Normally I find Steve Pappas’ editorials well reasoned and sensitive to the local conversation. So I was quite surprised at his argument that the town meeting is an inefficient relic of a past age in need of replacement with the Australian ballot.
I fear Mr. Pappas has become a victim of the cult of efficiency that has ravaged our national financial, educational and political systems. In so doing, he has missed much of the less-recognized social research which highlights the crucial capacity of community to provide social and economic resilience.
In answer to Pappas’ complaint, I have but one word: “Irene.”
The bonds of community in Vermont were the key ingredient in our collective resilient response to that disaster. People’s trust and care for each other, born of their collective struggles to find answers to shared problems, created a deep and lasting bond. That bond was, in turn, the motive force in the way our communities turned out to heal and rebuild.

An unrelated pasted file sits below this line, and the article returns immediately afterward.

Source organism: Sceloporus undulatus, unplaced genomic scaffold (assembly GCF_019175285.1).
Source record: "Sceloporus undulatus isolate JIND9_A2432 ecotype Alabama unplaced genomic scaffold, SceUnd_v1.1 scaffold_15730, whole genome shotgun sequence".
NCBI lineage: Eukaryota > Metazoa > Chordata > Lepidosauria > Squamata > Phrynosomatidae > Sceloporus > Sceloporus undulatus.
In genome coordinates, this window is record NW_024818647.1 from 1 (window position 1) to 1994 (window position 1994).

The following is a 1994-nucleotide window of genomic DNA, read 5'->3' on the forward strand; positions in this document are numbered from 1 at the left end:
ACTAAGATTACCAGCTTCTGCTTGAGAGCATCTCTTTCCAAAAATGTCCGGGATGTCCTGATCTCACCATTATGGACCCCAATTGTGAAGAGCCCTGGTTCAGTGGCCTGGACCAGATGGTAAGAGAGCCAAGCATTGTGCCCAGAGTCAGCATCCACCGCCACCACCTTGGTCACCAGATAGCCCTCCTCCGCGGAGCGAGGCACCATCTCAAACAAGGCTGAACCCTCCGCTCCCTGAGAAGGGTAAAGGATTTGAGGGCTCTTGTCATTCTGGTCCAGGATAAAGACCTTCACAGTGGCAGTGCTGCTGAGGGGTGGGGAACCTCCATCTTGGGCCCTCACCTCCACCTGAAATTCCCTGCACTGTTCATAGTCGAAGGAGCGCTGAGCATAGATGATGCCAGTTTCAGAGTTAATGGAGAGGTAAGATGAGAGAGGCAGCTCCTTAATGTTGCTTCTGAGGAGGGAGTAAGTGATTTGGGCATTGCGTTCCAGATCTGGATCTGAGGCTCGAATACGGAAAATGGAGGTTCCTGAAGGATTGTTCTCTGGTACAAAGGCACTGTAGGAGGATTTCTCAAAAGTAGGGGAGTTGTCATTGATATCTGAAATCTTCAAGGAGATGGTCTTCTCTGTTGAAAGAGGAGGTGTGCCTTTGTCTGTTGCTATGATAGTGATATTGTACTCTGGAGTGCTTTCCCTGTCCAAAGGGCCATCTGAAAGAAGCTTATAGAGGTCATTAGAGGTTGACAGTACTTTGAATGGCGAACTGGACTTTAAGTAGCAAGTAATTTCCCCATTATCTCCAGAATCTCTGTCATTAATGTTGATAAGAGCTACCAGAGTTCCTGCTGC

We may not agree with each other on the issues facing our towns, but we have the knowledge that real people like us are struggling to find answers to our shared challenges. Such struggle, in turn, keeps a human face to our problems, which cannot be seen in an impersonal ballot. Then, when disaster strikes, we have a different feeling about the people affected than we do about the abstract “voter.”
We have been assured by the climate scientists that myriad disasters await us in the future. We are going to need every ounce of social strength to meet and overcome those looming challenges.
The last thing we need to do right now is hide from our neighbors in the safety of a voting booth when tough decisions loom. We need this constant practice in struggling with difficult issues because the issues are going to get worse. The town meeting is a way of keeping our social capital in shape to meet the demands of a difficult future.
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